Quote from: tnphysics on 01/30/2012 09:37 pmCan anybody link to that story?http://www.armadilloaerospace.com/n.x/Armadillo/Home/News?news_id=369#EngineDevelopment
Can anybody link to that story?
If Skylon were to increase their payload bay from 4.8m to 5m diameter, and the length from 13m to 14m, they could fit the Bigelow 330 module inside. The mass of this module is 20 tonnes - higher than the 15 tonne Skylon payload, but some mass could be offset from the module. Also, Skylon could utilise a suborbital insertion, which would boost the payload a further 1.5 tonnes. Would this be worth doing? I don't imagine the payload penalty would be much, about half a tonne.
The increase to 4.8m in diameter and 15 tonnes capacity was a result of a fairly extensive consultation exercise described in IAC-10.D2.4.7
Which puts Skylon at the same point technically that shuttle was c. 1972-73.
The reality is that until the SABRE engine is proven,
the radical TPS and structure is built and tested at cryo LH2 temperatures
and proven to the point that they can be sure it will not collapse mid-flight or even on the runway awaiting takeoff, they can spec and trade any payload dimensions they want.
Till then, it's all spitballing because noone even knows if its physically buildable.
I do daresay that if an operating RLV is completed, Bigelow along with every other satellite builder will make the payloads fit the RLV, not the other way around. (although there probably is an 8-10 ft minimum dimension for human spaceflight.
What radical TPS and structure? The design is creative, but it doesn't push the technical envelope like Shuttle and VentureStar did.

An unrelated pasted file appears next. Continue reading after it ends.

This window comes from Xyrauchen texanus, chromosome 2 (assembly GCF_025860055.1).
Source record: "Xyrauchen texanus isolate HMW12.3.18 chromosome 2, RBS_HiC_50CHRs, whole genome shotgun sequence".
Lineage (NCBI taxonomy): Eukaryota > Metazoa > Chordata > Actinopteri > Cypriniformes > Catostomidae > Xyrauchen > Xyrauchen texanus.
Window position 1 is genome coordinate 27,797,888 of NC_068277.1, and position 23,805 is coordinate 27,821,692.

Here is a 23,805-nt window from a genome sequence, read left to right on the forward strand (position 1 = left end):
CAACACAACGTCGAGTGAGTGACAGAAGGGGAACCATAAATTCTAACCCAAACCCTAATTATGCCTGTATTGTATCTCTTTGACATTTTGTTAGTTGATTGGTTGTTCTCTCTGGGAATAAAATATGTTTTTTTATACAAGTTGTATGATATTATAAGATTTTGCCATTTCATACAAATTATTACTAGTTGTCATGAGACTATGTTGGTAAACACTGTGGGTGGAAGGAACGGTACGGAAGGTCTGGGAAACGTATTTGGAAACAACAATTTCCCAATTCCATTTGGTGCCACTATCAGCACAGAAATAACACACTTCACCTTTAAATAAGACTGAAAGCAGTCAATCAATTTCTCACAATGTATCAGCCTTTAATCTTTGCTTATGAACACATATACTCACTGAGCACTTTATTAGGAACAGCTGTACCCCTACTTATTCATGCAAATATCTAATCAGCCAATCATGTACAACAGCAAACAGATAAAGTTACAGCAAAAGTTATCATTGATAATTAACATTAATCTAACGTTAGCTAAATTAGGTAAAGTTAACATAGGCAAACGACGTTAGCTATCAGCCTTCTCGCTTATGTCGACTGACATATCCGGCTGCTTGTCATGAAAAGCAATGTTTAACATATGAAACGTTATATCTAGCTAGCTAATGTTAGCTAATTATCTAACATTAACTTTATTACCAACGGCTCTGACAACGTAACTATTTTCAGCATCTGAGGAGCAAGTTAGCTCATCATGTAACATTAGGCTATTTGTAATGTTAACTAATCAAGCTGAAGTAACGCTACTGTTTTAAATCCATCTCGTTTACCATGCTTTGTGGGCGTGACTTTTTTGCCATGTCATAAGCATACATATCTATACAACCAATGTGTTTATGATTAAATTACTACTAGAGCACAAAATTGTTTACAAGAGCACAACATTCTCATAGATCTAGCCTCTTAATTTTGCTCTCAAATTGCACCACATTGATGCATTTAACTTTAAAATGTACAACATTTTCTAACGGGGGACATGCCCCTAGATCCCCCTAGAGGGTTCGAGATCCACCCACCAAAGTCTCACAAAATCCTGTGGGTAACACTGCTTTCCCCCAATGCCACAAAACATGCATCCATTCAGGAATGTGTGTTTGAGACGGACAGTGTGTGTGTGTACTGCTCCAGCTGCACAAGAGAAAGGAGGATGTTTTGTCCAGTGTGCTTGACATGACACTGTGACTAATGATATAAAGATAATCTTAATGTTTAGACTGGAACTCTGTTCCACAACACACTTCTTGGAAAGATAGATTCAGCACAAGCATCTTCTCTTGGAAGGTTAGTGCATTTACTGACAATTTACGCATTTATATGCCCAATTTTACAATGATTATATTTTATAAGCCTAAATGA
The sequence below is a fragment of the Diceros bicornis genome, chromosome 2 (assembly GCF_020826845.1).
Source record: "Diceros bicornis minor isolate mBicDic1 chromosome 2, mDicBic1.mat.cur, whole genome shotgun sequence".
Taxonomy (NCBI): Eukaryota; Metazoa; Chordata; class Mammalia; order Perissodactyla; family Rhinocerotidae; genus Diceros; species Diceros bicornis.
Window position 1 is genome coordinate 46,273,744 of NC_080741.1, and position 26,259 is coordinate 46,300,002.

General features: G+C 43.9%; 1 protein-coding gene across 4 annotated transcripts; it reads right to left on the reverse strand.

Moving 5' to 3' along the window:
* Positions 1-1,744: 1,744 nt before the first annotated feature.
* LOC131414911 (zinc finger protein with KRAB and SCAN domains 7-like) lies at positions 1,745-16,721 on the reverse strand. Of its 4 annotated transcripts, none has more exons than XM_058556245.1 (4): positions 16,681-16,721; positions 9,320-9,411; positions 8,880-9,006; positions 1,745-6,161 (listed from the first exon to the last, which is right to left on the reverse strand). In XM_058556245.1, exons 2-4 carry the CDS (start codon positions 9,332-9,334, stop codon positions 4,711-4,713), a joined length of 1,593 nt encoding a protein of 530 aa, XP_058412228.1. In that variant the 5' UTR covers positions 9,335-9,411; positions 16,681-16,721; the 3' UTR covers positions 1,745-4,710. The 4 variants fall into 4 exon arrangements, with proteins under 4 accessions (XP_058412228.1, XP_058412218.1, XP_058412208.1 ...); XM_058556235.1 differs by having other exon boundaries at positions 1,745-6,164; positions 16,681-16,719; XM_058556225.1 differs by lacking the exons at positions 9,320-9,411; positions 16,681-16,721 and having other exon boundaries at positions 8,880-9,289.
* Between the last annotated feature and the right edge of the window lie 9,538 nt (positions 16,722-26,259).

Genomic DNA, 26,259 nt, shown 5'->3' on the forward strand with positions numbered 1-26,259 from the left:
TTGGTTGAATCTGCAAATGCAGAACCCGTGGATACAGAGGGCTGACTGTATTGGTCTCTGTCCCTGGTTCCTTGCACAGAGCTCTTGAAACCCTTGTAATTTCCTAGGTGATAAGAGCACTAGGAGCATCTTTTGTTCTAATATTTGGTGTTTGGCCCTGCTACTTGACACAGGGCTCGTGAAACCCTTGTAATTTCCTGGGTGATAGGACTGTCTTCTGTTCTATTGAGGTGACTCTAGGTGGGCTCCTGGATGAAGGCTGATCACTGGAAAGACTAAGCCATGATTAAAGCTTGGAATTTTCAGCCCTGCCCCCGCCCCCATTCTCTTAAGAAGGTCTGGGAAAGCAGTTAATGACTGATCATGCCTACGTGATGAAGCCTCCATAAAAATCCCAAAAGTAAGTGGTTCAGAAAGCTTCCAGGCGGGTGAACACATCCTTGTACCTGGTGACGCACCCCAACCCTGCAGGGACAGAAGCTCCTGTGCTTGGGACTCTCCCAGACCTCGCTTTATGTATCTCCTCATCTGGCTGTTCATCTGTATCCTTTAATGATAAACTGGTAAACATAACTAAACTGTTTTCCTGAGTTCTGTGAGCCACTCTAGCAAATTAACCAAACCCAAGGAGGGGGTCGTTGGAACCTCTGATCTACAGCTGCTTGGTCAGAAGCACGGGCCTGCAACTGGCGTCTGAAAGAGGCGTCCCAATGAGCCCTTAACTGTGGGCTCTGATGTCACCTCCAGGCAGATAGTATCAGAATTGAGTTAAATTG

Your lack of confidence in engineering calculations and modelling seems extreme. They're well into detailed design of the fourth major vehicle revision...
The TPS is looking to be a corrugated rigid Silicon Carbide reinforced glass currently baselined as a French product called PyroSic which AFAIK has never flown in space while the structure, originally unidirectional carbon fibre tubes with Titanium end fittings into hexagon shaped carbon fibre end fittings is now spec'd with SiC fibre reinforced Titanium in a spaceframe. Again not something with any flight experience AFAIK.
Likewise the deeply pre-cooled turbo/ramjet/rocket. Nothing close to this has been inside a wind tunnel since the mid 1960's.
[quote author=john smith 19 link=topic=24621.msg864864#msg864864 Actually, last I checked (Hempsell, Bond, Varvill, & Bond (2011)), they had decided to drop Pyrosic in favour of rebuilding the supply chain for System2.
Also, the struts are currently plastic composite; they've cited a need for more testing before baselining the titanium/SiC tubes, as well as a need to get the manufacturing cost down.Do you have more recent information?
Obviously the engine is fairly ambitious (though, as you note, currently engaged in risk reduction). I was just talking about the rest of the vehicle, which is innovative but doesn't seem as risky as certain past efforts. Maybe I'm being overconfident...?...
It would be cool if they could use AlLi tankage, perhaps with some of that improved/braced MLI that's been in development lately... Right now, they're aiming for an ITAR-free product, so they seem to be actively avoiding any American involvement...
Quote from: flymetothemoon on 03/01/2012 03:09 pmhttp://www.reactionengines.co.uk/faq.htmlThanks. Seems strange though, you'd expect all existing aircraft to have curved engines, if it actually helped with flight.